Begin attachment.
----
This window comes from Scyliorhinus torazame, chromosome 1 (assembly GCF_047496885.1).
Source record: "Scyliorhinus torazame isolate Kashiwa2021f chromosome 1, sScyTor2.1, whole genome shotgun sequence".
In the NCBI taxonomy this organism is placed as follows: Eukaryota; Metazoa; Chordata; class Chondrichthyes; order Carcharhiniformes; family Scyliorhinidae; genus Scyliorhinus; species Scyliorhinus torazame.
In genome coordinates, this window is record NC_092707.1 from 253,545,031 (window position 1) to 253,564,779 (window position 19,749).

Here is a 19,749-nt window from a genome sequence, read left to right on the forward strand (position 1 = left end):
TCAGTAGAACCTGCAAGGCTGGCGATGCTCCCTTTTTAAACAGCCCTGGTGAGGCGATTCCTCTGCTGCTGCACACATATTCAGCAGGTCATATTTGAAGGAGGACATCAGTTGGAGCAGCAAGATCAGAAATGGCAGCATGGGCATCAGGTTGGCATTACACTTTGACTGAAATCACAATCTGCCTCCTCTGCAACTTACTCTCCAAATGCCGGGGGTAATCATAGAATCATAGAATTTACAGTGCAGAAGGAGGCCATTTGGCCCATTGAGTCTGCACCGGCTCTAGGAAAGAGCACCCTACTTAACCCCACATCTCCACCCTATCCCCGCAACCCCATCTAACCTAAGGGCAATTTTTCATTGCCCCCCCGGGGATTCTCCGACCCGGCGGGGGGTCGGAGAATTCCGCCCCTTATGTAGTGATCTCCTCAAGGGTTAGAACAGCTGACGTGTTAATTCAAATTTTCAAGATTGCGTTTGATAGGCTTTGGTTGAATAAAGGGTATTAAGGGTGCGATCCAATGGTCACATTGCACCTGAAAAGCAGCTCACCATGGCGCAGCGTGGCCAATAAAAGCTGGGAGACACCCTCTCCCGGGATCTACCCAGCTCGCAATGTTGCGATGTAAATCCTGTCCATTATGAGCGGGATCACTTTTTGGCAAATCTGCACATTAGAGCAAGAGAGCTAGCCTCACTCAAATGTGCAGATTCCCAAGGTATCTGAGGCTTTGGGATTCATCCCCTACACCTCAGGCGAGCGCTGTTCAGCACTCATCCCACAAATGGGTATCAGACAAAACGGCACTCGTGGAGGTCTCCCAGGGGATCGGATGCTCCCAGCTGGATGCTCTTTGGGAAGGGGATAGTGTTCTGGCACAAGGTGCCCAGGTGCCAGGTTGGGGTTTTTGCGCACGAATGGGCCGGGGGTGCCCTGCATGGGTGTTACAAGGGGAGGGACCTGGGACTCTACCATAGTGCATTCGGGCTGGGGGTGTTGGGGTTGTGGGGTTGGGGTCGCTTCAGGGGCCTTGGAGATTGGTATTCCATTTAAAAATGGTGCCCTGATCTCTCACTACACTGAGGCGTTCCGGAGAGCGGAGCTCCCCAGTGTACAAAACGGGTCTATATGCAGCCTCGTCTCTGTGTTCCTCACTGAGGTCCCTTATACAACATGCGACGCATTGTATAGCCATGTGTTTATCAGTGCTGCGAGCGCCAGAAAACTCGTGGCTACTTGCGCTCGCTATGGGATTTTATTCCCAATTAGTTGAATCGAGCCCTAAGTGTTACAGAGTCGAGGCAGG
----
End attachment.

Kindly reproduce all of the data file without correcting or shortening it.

This window comes from Scyliorhinus torazame, chromosome 1 (assembly GCF_047496885.1).
Source record: "Scyliorhinus torazame isolate Kashiwa2021f chromosome 1, sScyTor2.1, whole genome shotgun sequence".
In the NCBI taxonomy this organism is placed as follows: Eukaryota; Metazoa; Chordata; class Chondrichthyes; order Carcharhiniformes; family Scyliorhinidae; genus Scyliorhinus; species Scyliorhinus torazame.
In genome coordinates, this window is record NC_092707.1 from 253,545,031 (window position 1) to 253,564,779 (window position 19,749).

Here is a 19,749-nt window from a genome sequence, read left to right on the forward strand (position 1 = left end):
TCAGTAGAACCTGCAAGGCTGGCGATGCTCCCTTTTTAAACAGCCCTGGTGAGGCGATTCCTCTGCTGCTGCACACATATTCAGCAGGTCATATTTGAAGGAGGACATCAGTTGGAGCAGCAAGATCAGAAATGGCAGCATGGGCATCAGGTTGGCATTACACTTTGACTGAAATCACAATCTGCCTCCTCTGCAACTTACTCTCCAAATGCCGGGGGTAATCATAGAATCATAGAATTTACAGTGCAGAAGGAGGCCATTTGGCCCATTGAGTCTGCACCGGCTCTAGGAAAGAGCACCCTACTTAACCCCACATCTCCACCCTATCCCCGCAACCCCATCTAACCTAAGGGCAATTTTTCATTGCCCCCCCGGGGATTCTCCGACCCGGCGGGGGGTCGGAGAATTCCGCCCCTTATGTAGTGATCTCCTCAAGGGTTAGAACAGCTGACGTGTTAATTCAAATTTTCAAGATTGCGTTTGATAGGCTTTGGTTGAATAAAGGGTATTAAGGGTGCGATCCAATGGTCACATTGCACCTGAAAAGCAGCTCACCATGGCGCAGCGTGGCCAATAAAAGCTGGGAGACACCCTCTCCCGGGATCTACCCAGCTCGCAATGTTGCGATGTAAATCCTGTCCATTATGAGCGGGATCACTTTTTGGCAAATCTGCACATTAGAGCAAGAGAGCTAGCCTCACTCAAATGTGCAGATTCCCAAGGTATCTGAGGCTTTGGGATTCATCCCCTACACCTCAGGCGAGCGCTGTTCAGCACTCATCCCACAAATGGGTATCAGACAAAACGGCACTCGTGGAGGTCTCCCAGGGGATCGGATGCTCCCAGCTGGATGCTCTTTGGGAAGGGGATAGTGTTCTGGCACAAGGTGCCCAGGTGCCAGGTTGGGGTTTTTGCGCACGAATGGGCCGGGGGTGCCCTGCATGGGTGTTACAAGGGGAGGGACCTGGGACTCTACCATAGTGCATTCGGGCTGGGGGTGTTGGGGTTGTGGGGTTGGGGTCGCTTCAGGGGCCTTGGAGATTGGTATTCCATTTAAAAATGGTGCCCTGATCTCTCACTACACTGAGGCGTTCCGGAGAGCGGAGCTCCCCAGTGTACAAAACGGGTCTATATGCAGCCTCGTCTCTGTGTTCCTCACTGAGGTCCCTTATACAACATGCGACGCATTGTATAGCCATGTGTTTATCAGTGCTGCGAGCGCCAGAAAACTCGTGGCTACTTGCGCTCGCTATGGGATTTTATTCCCAATTAGTTGAATCGAGCCCTAAGTGTTACAGAGTCGAGGCAGG